Related — Contaminated basewater database

“In the March report, DoD named hundreds of water sites on bases around the world where some type of water source tested for higher-than-recommended levels of perfluorooctane sulfonate (PFOS) or perflourooctanoic acid (PFOA)…

The report identified water sites such as an on-base drinking system; off-base drinking system and multiple water monitoring wells drilled on or near military property.

In a follow-up interview, Maureen Sullivan, deputy assistant secretary of Defense, Environment, Safety & Occupational Health, further explained the data and addressed key questions…

Some of these foams have been used for decades. Did DoD ever test for this before, like in the ‘70s or the ‘80s?

‘No, because there was no indication from EPA that they had concerns about it being in the drinking water. It was just a foam that we used,’ Sullivan said. ‘The science on these two compounds really wasn’t emerging until much later. It wasn’t until EPA came out with [a 2012 monitoring rule] that they said “we’re interested in finding out if it’s pervasive in the drinking water.” So that was our first indication that they were interested.’

From a DoD perspective, it seems there’s been some internal awareness, as early as the ‘90s?

‘Correct. That was about the availability. So under a separate part of EPA – under the toxic substance control act, they have the authority on compounds entering commerce. They were evaluating whether or not they wanted to restrict the compound entering commerce. So we [DoD] were interested, if the compound was not going to be available in commerce, whether we would have the compound we needed to meet our firefighting needs.’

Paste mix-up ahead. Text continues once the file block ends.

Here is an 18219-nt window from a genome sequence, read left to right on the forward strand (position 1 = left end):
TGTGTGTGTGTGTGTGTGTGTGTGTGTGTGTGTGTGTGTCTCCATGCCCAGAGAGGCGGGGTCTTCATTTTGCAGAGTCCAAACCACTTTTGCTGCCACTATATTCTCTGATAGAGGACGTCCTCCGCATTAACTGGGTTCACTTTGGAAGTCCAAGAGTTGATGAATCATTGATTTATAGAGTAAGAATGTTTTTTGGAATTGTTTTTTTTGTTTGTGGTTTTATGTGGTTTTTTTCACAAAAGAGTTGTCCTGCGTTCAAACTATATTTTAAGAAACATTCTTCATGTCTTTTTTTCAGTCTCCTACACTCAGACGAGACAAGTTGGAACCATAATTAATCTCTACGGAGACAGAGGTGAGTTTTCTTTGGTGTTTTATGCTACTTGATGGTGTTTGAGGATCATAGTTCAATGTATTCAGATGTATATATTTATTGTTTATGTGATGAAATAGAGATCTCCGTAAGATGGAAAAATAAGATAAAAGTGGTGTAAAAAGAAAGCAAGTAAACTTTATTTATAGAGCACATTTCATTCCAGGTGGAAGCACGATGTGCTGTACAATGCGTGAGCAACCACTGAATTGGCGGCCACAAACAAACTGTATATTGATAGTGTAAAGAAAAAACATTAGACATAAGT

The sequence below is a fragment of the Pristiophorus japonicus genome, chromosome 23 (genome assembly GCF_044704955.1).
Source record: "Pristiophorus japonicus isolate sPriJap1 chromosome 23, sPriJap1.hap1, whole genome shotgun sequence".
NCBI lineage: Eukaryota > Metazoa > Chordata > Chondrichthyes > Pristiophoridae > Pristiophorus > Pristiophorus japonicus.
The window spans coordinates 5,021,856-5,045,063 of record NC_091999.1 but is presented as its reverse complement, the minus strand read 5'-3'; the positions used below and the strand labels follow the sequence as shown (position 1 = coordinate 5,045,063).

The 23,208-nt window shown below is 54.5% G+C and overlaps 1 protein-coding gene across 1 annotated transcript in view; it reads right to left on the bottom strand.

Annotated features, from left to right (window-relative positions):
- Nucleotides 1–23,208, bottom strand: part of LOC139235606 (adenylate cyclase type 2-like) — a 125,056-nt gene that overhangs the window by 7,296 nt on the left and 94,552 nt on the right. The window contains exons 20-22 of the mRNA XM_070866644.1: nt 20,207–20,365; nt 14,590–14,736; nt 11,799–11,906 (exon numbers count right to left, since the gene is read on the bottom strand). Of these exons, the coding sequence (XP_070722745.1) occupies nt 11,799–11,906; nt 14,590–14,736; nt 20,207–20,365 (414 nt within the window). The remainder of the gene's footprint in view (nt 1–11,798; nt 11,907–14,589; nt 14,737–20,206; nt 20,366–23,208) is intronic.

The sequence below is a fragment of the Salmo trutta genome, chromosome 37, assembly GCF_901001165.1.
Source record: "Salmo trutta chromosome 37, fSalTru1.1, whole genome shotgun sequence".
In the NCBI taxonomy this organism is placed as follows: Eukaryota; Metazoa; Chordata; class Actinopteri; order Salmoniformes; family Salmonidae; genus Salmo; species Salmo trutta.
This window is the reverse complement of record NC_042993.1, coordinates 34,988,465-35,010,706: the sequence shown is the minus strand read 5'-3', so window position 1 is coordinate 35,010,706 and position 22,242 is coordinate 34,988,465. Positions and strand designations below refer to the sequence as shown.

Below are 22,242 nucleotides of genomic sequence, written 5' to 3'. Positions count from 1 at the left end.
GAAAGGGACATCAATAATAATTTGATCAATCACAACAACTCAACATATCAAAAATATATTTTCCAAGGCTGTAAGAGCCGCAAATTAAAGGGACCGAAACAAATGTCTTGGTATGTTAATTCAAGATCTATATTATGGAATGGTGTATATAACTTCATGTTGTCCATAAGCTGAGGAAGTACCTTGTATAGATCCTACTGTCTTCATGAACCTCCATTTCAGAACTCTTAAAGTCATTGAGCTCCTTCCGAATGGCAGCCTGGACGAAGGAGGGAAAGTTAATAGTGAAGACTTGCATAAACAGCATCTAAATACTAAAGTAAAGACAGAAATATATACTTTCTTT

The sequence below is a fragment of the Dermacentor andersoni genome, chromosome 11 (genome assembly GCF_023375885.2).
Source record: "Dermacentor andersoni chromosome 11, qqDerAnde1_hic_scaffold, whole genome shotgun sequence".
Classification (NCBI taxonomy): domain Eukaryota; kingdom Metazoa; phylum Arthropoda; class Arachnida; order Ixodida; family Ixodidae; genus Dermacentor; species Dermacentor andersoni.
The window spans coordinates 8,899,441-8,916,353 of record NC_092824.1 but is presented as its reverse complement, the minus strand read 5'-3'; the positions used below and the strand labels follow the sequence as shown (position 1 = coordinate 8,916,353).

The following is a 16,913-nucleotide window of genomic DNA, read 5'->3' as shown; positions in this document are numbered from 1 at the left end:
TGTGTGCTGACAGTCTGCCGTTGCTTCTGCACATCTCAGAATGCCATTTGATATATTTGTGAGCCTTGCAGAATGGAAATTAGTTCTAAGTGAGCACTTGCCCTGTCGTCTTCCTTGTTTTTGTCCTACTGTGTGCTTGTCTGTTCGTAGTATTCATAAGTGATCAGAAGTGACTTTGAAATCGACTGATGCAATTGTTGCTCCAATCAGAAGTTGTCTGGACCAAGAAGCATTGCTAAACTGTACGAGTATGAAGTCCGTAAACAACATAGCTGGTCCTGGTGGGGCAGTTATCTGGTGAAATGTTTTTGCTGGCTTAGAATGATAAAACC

What are the long-term fixes?

Sullivan stressed that each site is different. Now, each location will be added to the EPA’s Superfund list. The long-term fix will include Preliminary Assessments and Site Inspections (called “PA/SI” in the database.) The studies will ultimately result in remedial actions including cleanup that could take up to a decade or more to complete.

Sullivan also explained the multiple types of contaminated sites DoD identified in the report and explained the different types of actions taken. Each base has slightly different solutions.

Sites of contamination:

Drinking water on base, where water was supplied by DoD: In these cases DoD has taken actions to cut off the contaminated drinking water supply from the population. For example, the database reports that the Army’s Belmont Armory in Michigan has a contaminated drinking water source. Bottled water has been provided to armory personnel and the base is looking into filtration systems.

Drinking water on base, water not supplied by DOD: In cases where DOD contracts water, such as from a local municipality, it has worked with the provider on a fix. At U.S. Army Garrison Benelux, in Belgium, for example. personnel are using bottled water until a longer-term fix can be found.”

Read the full article by Tara Copp